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Long Live Closed Source Software?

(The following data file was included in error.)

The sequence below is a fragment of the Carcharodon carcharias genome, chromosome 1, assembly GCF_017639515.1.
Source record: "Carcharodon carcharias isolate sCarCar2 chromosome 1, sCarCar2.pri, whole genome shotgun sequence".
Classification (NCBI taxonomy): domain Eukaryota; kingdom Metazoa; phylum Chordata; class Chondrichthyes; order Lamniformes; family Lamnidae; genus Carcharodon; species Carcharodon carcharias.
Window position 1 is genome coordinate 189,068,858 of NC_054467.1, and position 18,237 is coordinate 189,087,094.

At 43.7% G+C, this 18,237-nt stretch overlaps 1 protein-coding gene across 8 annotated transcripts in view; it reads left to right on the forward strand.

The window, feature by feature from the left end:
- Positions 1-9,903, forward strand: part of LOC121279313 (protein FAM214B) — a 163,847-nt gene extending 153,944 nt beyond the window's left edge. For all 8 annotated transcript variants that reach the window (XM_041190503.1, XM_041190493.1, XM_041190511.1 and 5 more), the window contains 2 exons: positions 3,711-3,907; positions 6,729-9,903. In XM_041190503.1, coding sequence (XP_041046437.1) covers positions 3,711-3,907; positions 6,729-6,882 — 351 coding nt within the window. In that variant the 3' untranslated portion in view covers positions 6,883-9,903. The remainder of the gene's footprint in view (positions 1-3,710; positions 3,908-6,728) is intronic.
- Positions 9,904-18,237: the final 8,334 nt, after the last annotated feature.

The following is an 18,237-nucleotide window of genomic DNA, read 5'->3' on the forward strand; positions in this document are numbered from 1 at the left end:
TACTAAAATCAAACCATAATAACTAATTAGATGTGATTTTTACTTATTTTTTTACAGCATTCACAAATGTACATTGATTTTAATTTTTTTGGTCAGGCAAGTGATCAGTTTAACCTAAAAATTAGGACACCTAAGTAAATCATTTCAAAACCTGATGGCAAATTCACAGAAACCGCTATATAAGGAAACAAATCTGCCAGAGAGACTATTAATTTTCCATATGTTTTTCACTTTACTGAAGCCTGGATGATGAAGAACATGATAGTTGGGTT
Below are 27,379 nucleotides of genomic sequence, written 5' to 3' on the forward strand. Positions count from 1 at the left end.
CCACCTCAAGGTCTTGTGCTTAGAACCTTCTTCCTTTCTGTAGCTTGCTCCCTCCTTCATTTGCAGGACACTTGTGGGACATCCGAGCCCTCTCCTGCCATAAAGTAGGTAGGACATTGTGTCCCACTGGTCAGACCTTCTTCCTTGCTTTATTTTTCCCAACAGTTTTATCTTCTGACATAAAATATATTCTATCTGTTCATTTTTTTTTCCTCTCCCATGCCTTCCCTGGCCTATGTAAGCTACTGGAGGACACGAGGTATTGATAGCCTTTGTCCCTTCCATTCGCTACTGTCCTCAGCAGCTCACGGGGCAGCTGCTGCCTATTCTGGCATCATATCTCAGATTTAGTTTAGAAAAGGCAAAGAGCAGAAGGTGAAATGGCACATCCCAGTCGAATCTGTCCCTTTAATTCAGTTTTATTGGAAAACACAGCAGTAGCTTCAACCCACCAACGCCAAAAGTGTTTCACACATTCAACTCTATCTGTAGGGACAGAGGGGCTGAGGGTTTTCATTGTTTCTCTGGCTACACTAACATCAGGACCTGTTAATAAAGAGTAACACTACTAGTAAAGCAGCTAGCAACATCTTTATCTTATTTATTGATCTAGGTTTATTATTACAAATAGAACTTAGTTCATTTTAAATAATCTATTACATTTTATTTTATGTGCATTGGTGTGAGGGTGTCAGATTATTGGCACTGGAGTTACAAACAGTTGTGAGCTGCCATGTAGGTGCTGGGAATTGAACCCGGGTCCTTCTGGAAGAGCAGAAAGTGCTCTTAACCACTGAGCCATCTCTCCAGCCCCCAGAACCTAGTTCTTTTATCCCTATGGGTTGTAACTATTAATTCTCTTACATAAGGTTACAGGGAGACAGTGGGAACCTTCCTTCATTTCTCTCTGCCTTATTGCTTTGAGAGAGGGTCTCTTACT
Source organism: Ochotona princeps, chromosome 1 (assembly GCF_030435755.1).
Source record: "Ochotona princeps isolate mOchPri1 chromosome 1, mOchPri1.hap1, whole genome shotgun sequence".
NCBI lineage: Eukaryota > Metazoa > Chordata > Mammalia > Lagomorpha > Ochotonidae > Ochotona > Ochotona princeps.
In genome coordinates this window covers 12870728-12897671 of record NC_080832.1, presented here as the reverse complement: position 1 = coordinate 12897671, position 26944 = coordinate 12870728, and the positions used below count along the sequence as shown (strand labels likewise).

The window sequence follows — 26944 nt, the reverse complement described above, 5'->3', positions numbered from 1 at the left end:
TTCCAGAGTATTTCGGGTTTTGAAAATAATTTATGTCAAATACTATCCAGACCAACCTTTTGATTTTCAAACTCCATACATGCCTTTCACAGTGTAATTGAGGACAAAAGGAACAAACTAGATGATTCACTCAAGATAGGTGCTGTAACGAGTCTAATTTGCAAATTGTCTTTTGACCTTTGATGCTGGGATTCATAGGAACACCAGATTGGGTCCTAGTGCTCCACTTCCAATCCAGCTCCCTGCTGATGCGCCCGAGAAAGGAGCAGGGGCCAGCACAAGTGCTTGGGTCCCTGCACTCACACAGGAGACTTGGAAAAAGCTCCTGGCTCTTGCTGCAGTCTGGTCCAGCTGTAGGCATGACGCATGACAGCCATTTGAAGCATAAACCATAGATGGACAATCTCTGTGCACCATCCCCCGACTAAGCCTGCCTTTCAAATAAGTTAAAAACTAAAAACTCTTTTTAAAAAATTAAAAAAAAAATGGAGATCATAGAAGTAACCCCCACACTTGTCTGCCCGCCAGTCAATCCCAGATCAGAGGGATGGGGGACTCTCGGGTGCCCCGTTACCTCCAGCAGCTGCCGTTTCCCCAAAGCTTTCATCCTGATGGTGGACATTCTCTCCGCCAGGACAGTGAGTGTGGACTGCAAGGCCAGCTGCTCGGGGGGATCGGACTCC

There's an interesting article on the Discover magazine website called "Long Live Closed-Source Software" written by Jaron Lanier. Jaron is a colleague of Richard Stallman though they are philosophically opposed. A quick summary of his thesis is that though the trendy thinking in synthetic biology includes incorporating the worldwide collaboration ideas (aka web 2.0 - whatever that is) and techniques used in open source, that truly innovative work cannot be done open source. Jaron cites examples such as the iPhone and Macromedia (Adobe) Flash as examples of closed-source systems that could never be created by open source processes. Furthermore, open source is a hindrance to innovation by causing brain-drain - my summary of his point that good talent is side-tracked by working on open source. He refers to Linux as a polished knock-off of closed-source unix and the general open source mentality as 70's. He concludes that applying open source ideas and ideals to synthetic biology will not result in an explosion of innovation as touted. As an adjunct he maintains that science, as currently practiced, is open enough and that the incubation period of an idea or hypothesis must occur in a closed environment so it can be protected (like a cell wall) and refined until the point it's ready to release for public review. He makes a lot of good points but also glosses over many and I think takes a stunted view of computing history and market economics in the 80's and 90's. Before Linux and Windows, for example, unix vendors, including Sun and AT&T, failed miserably to supply the market with what it needed: a solid, extensible operating system running on inexpensive hardware. The market was very fragmented, especially in the unix desktop arena and the software and hardware for unix platforms was still considered very expensive. I remember early in my career at Prime Computer, I worked on a port of System V Unix to the Prime 50 series minicomputer and I had printed out the entire source code for System V and was carrying it around in my backpack for study like I had a state secret. After all, Prime paid dearly for a license to System V and if I got mugged, someone would have the source to System V. It seems incredibly silly now. The commercial unix market prior to Linux is a counter example to Lanier's closed source arguments - it was an abysmal failure of closed-source, commercial efforts to give the market what it needed. The commercial unix market had over two decades to fill the vacuum even as Microsoft and Intel plowed the way to inexpensive hardware and software in the 80's and 90's. The irony of course is that it took the adoption of a single hardware platform and to a large degree a single software platform to reach an economy of scale where diversification and mass innovation was possible. Without WinTel, where would Linux be? To his point that integrated circuits and microprocessors are the end all in encapsulation and the pinnacle of closed-source development, I think it's another example of why it may take a mass commercial effort and the rewards that come with commercialization in order to provide a platform for an industry. Any capital intensive development does not lend itself initially to open source. However, once it's reached the mass market stage, the monopoly doesn't lend itself to innovation - stagnation will ensue. In order to build a platform upon which sustainable innovation can occur, historically speaking, it's true that major investment must come first, but that's hardly the end of the story. The mass market in silicon was well established in the late 80's and early 90's. However, I can remember a discouragingly stagnant period of several years when the world had either expensive mainframes/minis or lowly PCs with DOS and no one could think of any more innovative things to do with a Terminate and Stay Resident program or a dot-matrix printer. Then came the internet. The development of the internet is well documented. It was not a closed-source effort and was a government funded initiative at the outset. It expanded by establishing open standards, designing in diversification, providing reference implementations. This was followed by a period of huge investment, commercialization and technology transfer. That in turn enabled mass collaboration world-wide in every topic known to man which continues to this day. If the government funded IP of DARPA was instead incubated commercial/closed-source, how would it ever have sprang to life? It's like any civil infrastructure project - contrary to libertarian views, individuals aren't out to build their own personal toll roads. So, was the explosion in innovation brought on by the internet a result of open standards, government funding, entrepreneurs, close-source, or open-source? It seems to me to be the height of arrogance for any one driver named above to claim responsibility for creating the internet (remember Al Gore?) and by proxy, for enabling all the innovation to come from it. Lanier's argument that closed-source is the only way to true innovation seems patently false given the all-time best platform for innovation, the internet, was not and is not a closed-source development. I think the best argument for closed-source innovation is that it may still be the fastest technology accelerator we have found. However, as the history of Unix shows, closed-source isn't a guarantee for innovation or for giving the market what it needs. Once successful in a narrow band, closed-source methods have a hard time scaling when you consider the vast expanses of the internet or entire fields of science and discovery. For that scale, open source and collaboration between government, commercial and private interests is the only model we've ever seen work. The synthetic biology argument he makes could well be true but only within the narrow confines of jump-starting an industry the way Apple, Microsoft, and Intel did with personal computers. But in the comparison of computing history and innovation, to get to an "orgy" of synthetic biology innovation, it will take open standards, government funding, a massive commercial investment, consolidation, and technology transfer, not to mention an actual market need. That's a tall order for closed-source thinking. Pure commercial innovation and closed-source development, while necessary, is not sufficient for mass innovation.